Walking past the hundreds of stately Somali refugees lined up outside the gates of the UN High Commission for Refugees here in Nairobi -- men in tidy shirts and slacks, women in baby blue, fuchsia or copper chadors -- the pasty face of Jason Kenney floats into my mind.
Later, watching the images of the nearly 400,000 starving Somali women, children and men crammed into the Dadaab refugee camp on Kenya's border with Somalia, there he is again, forcing his way into my imagination: Jason Kenney, Canada's minister of immigration and xenophobic rhetoric.
I can't separate what I see from Kenney's purposeful stream of bafflegab ever since a mere 575 refugees claimants arrived on Canada's shores via the Ocean Lady and Sun Sea. Those 575 are less than one fifth of one per cent of the total number of refugee claimants Kenya is struggling mightily to deal with at the moment. But Kenney worked with what he had to use. He achieved his political purpose by conflating the terms "refugee" with "queue jumper," "illegal alien," "terrorist." Kenney led Conservatives in rubbing the racist nub of one of their core constituencies while confusing enough Canadians to guarantee Bill C-4 will receive little if any public attention or opposition -- diminishing, when it passes, the hopes of starving Somalis and any other person desperately longing to find safety in Canada, particularly those whose hopes were raised by the prospect of reuniting with family members already here.
But wait. If we're to take Kenney's rhetoric at face value, these people aren't refugees at all. They are potential "customers." This from his June 2011 press conference with the hapless Vic Toews during which he explained the reasoning behind (now) Bill C-4:
"What we're trying to do is to put a big question mark in the minds of the potential customers [italics mine, bombastic fallacy Kenney's] about the prospect of quick family reunification and we're trying to say to them that you, even if you get asylum status in Canada, it won't necessarily be permanent. We believe that those doubts seeded in the minds of potential customers [ditto] will significantly depress demand and the price point [You can't be serious? Mine], making it frankly uneconomic for the smugglers to provide the service to Canada."
Kenny goes on to spew some nonsense about Bill C-4 "changing the business model of smugglers," as if convincing the frantic victims of economic and political oppression to hand over all they possess for the privilege of wedging themselves and their children into a leaky hulk and running a gauntlet of storms without food or water in order to stumble ashore at the edge of a frozen land were the equivalent of mailing out flyers to potential Canadian Tire customers.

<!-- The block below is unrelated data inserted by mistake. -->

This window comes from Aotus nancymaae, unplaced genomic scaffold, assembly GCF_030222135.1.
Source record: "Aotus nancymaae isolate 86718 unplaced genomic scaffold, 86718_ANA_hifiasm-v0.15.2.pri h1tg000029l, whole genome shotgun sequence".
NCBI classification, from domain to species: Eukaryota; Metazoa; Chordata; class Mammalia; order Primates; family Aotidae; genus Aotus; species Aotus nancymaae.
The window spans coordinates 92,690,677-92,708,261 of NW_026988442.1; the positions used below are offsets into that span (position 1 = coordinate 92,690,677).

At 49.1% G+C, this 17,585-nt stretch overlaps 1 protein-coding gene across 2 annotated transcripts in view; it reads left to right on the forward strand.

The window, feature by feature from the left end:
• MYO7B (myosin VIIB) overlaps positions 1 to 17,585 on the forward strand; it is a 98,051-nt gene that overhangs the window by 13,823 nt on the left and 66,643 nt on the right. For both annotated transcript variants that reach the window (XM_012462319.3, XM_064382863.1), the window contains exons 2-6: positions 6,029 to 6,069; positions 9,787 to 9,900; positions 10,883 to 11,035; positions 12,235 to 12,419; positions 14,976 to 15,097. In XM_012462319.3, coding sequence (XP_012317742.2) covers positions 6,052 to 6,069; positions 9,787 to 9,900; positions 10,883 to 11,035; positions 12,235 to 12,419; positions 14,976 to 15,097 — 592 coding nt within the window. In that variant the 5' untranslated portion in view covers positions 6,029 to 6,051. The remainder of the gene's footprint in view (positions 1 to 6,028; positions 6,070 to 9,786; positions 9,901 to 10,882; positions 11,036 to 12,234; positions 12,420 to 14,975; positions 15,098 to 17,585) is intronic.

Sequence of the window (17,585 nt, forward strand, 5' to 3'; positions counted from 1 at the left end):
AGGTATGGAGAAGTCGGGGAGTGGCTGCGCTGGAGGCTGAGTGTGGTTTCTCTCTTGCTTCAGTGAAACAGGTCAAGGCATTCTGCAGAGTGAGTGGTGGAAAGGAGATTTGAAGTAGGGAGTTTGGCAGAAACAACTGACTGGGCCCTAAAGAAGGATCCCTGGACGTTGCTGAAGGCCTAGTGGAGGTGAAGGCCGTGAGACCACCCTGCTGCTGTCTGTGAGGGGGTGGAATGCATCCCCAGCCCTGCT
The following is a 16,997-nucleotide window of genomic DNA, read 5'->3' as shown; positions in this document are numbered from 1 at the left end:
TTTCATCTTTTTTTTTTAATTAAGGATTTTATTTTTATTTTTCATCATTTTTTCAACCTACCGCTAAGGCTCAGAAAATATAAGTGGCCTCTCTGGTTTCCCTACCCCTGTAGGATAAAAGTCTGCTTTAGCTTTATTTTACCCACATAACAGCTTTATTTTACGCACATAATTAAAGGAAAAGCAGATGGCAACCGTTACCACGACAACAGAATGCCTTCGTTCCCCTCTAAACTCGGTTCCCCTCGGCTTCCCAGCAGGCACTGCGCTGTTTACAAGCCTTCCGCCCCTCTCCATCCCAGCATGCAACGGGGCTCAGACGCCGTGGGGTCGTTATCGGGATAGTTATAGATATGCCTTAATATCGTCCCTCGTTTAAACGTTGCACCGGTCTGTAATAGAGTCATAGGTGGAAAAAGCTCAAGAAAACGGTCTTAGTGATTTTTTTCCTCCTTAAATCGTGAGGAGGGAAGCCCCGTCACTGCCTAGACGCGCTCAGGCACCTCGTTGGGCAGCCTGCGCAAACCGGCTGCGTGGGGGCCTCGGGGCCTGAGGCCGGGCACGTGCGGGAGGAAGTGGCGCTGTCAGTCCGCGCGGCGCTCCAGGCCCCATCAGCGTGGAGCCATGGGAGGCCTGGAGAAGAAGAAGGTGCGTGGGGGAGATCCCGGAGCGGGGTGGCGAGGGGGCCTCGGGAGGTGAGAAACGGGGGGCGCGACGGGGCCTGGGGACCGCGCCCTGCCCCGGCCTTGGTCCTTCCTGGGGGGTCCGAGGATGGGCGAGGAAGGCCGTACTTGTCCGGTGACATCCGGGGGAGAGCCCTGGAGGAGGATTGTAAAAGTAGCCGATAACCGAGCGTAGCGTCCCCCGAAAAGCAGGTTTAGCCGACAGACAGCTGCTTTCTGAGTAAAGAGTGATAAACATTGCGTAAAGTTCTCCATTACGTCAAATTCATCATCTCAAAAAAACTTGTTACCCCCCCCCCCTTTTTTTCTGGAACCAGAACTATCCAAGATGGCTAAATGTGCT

This "punish the refugee" approach to dealing with the problem of human smuggling was tried in Australia and proved be an abysmal failure.
But these are the Conservatives and we already know they aren't interested in facts when they make their wedge-driving policies.
Do I sound angry? You're damn right I'm angry.
I guess you'd have to be here.
'Those who don't die'
As many as 3,000 refugees a day are now staggering and in many cases crawling across the border from southern Somalia.
When I spoke with the World Food Program's Stephanie Savariand, she refused to play the game of comparing this situation with, say, the famine in 1984. But she did tell me that "what worries us with this crisis is the state of the people reaching the [Dabaab] refugee camp. Those who don't die before they arrive do so in very desperate conditions. It's clear that they only left home because they were going to die there." She paused for a moment and added, "And this is just the start. We know the numbers are going to rise to at least 10 million." Ten million. Or the population of B.C., Alberta and Saskatchewan combined.
In some parts of the region it's been nearly three years since they've seen rain -- the worst drought in 60 years. These people have dealt with droughts before, although they are increasing in frequency and severity. But this time the region -- which includes north and east Kenya, Somalia, Eritrea, Djibouti, and Ethiopia, and may soon add north-east Uganda and much of the newly created Republic of South Sudan to the list -- hit a tragic trifecta: drought, high food prices and conflict.
Civil war in Somalia, and the decision by one of the combatants, Al-Shabaab (the Islamist group that controls most of the south and parts of central Somalia, including hunks of the capital, Mogadishu) to boot out all international aid organizations 18 months ago (after killing 42 aid workers) meant there were few programs in place to nip the crisis in the bud.